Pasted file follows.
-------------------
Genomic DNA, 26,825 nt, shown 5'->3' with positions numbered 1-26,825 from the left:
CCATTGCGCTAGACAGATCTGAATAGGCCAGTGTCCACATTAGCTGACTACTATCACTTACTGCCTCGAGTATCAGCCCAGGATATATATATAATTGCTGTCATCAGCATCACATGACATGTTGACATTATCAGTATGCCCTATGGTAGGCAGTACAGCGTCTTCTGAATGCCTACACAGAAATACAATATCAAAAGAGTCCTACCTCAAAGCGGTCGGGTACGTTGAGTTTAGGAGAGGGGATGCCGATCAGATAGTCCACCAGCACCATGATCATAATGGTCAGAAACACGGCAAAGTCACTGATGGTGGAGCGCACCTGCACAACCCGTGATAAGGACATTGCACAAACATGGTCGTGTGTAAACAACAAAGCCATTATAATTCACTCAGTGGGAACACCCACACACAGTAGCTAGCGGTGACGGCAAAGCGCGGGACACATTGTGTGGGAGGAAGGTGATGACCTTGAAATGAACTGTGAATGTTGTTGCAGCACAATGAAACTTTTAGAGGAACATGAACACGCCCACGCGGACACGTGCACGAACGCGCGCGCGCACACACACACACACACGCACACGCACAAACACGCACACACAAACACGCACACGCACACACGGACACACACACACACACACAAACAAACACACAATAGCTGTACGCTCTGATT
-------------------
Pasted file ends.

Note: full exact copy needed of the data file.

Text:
Genomic DNA, 26,825 nt, shown 5'->3' with positions numbered 1-26,825 from the left:
CCATTGCGCTAGACAGATCTGAATAGGCCAGTGTCCACATTAGCTGACTACTATCACTTACTGCCTCGAGTATCAGCCCAGGATATATATATAATTGCTGTCATCAGCATCACATGACATGTTGACATTATCAGTATGCCCTATGGTAGGCAGTACAGCGTCTTCTGAATGCCTACACAGAAATACAATATCAAAAGAGTCCTACCTCAAAGCGGTCGGGTACGTTGAGTTTAGGAGAGGGGATGCCGATCAGATAGTCCACCAGCACCATGATCATAATGGTCAGAAACACGGCAAAGTCACTGATGGTGGAGCGCACCTGCACAACCCGTGATAAGGACATTGCACAAACATGGTCGTGTGTAAACAACAAAGCCATTATAATTCACTCAGTGGGAACACCCACACACAGTAGCTAGCGGTGACGGCAAAGCGCGGGACACATTGTGTGGGAGGAAGGTGATGACCTTGAAATGAACTGTGAATGTTGTTGCAGCACAATGAAACTTTTAGAGGAACATGAACACGCCCACGCGGACACGTGCACGAACGCGCGCGCGCACACACACACACACACGCACACGCACAAACACGCACACACAAACACGCACACGCACACACGGACACACACACACACACACAAACAAACACACAATAGCTGTACGCTCTGATT